Moody's Investors Service has affirmed Thailand's long-term issuer ratings at Baa1 with a stable outlook.
The affirmation is based on the view that Thailand's fundamental credit strengths remain largely intact despite ongoing political confrontations.
The stable rating outlook reflects the expectation that the recent military coup and the lingering political uncertainty will not undermine Thailand's credit strengths to a material degree over the next 12 to 18 months.
Concurrently with this action, Moody's has also affirmed Thailand's short-term Prime-2 commercial paper program rating, the provisional (P)Baa1 MTN/Shelf issuance rating, and the Baa1 Japan Bonds/Thai Bonds issuance rating.
Key drivers for the decision to affirm the rating at Baa1 are: the government's unimpaired ability to manage its finances; strong institutional anchors which are unaffected by the military coup; and sustained external strength.
In a related rating action, Moody's has also affirmed the senior unsecured Baa1 rating for the country's central bank, the Bank of Thailand.
Thailand's country ceilings remain unchanged. The foreign currency debt ceiling is at A2/P-1, while the foreign currency bank deposit ceiling is at Baa1/P-2.
The country risk ceiling for local currency obligations also remains unchanged at A1. These ceilings act as a cap on ratings that can be assigned to the foreign and local-currency obligations of entities domiciled in the country.
Moody's sees that Thailand's fundamental credit strengths remain largely intact and are strong enough to weather cyclical pressures on the economy and recurring bouts of political instability.
Government's unimpaired ability
The Thai government's demonstrated ability to manage prudently its debt through times of political turbulence remains unchanged, even after the May 22 military coup d'état, and even against a backdrop of weakened investment and economic performance.
Thailand's favorable debt structure mitigates foreign exchange and refinancing risks, given its reliance on local-currency denominated instruments and the comparatively long average time to maturity of the debt stock, at 7.9 years.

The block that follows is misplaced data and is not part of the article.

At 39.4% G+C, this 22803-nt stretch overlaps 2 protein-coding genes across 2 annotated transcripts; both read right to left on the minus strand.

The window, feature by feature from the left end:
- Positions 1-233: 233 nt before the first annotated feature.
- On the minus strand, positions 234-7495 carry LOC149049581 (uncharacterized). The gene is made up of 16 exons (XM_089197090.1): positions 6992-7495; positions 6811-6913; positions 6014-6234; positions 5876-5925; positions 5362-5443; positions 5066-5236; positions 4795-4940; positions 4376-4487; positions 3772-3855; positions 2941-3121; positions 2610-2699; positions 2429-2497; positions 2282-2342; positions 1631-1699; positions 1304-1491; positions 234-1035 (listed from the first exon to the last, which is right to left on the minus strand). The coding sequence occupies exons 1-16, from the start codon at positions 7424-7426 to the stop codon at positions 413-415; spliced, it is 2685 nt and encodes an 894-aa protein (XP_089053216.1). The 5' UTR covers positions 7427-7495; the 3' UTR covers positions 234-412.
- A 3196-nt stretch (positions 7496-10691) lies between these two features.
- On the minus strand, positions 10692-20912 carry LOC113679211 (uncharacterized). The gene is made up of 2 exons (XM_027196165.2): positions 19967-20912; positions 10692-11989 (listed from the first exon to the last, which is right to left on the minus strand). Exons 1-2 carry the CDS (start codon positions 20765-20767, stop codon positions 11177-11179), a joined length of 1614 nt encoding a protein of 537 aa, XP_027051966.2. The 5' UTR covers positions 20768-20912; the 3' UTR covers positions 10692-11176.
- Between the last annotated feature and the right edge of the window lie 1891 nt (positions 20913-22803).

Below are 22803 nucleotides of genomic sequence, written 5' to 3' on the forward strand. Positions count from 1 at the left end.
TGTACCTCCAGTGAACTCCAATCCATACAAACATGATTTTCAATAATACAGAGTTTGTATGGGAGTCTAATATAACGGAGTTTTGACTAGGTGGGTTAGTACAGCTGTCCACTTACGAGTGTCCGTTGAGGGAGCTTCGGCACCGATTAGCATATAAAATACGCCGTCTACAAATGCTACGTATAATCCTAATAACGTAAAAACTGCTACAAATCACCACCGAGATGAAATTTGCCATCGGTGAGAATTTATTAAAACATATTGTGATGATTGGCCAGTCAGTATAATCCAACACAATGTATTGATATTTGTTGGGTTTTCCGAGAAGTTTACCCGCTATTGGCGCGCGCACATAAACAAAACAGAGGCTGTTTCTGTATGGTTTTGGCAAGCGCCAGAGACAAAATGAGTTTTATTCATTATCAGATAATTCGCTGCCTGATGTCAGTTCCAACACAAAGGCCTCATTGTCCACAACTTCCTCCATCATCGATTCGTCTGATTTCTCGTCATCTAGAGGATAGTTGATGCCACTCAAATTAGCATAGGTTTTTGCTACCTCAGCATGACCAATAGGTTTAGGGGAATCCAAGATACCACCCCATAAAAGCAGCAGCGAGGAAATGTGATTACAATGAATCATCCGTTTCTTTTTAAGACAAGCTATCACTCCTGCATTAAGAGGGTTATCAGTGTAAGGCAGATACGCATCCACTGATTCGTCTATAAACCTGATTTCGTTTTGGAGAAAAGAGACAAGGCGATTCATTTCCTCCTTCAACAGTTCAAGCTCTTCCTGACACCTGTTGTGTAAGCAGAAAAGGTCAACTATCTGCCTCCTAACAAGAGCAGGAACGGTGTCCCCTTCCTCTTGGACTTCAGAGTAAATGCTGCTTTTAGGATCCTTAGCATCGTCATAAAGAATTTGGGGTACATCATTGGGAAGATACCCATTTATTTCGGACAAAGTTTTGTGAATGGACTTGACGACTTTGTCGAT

The share of foreign-currency denominated government debt as a portion of overall direct general government debt was below 2% at end-2013, indicating virtually no risk of a currency mismatch in light of the country's ample foreign currency reserves.
Moody's expects direct general government debt levels to stay manageable and comparatively lower than the median for similarly-rated peers.
Fiscal policy formulation and public debt management are guided by explicit fiscal rules, which provide checks against potential challenges to fiscal discipline from off-budget expenditure and financing.
Strong institutional anchors
Moody's sees three entities as strong institutional anchors for Thailand's rating: the Bank of Thailand, the Fiscal Policy Office. and the Public Debt Management Office. The latter two entities are part of the Ministry of Finance.
For example, Bank of Thailand's successful core inflation targeting regime has helped to keep government funding costs low and stable. Indeed, current and past episodes of political turbulence have not led to sharp rises in benchmark bond yields
Sustained external strength
Moody's expects the current account to shift into surplus of around 1% of GDP in 2014, after small current account deficits in 2012 and 2013.
Although the share of non-resident investors in the domestic local currency government bond market has increased since 2009, it remains smaller than for other countries in the region, like Malaysia (A3 positive) or Indonesia (Baa3 stable).
In addition, ample domestic liquidity mitigates the risk of interest rate volatility stemming from potential outflows, either from heightened political risk or the further normalization of monetary policy in advanced markets.
Moreover, Thailand's external vulnerability indicator, which looks at short-term external liabilities in relation to official foreign reserves available at the end of the previous year, compares favorably to the similarly rated peers.
The stable rating outlook balances Thailand's fundamental credit strengths against challenges arising from polarized politics, rising government debt, and slow progress with regard to fiscal consolidation.
The stable outlook also reflects the fact that Moody's captures Thailand's heightened level of political uncertainty evident since the 2006 military coup d'état, which effectively restrains the upward bound of Thailand's indicative rating range.
Moody's says a positive rating outlook or rating upgrade look highly unlikely at this time, but potentially credit-positive developments would include:
(1) an improvement in the political climate and transparent road-map for reforms, that clearly outlines the way from military rule towards a stable civilian government;
(2) progress in strengthening public sector finances, which would include reducing the budget deficit and off-budget spending, as well as limiting contingent fiscal liabilities from populist measures; and/or
(3) a return to pre-political crisis trend economic growth rates.
Factors that could trigger a negative rating outlook or a rating downgrade include:
(1) an escalation of conflict between the military and protesters, resulting in significant and potentially long-lasting effects on tourism or manufacturing;
(2) a significant rise in government funding costs related to domestic political uncertainty or a lapse in fiscal discipline; and/or
(3) a sharp deterioration of the balance of payments and significant loss of official international reserves.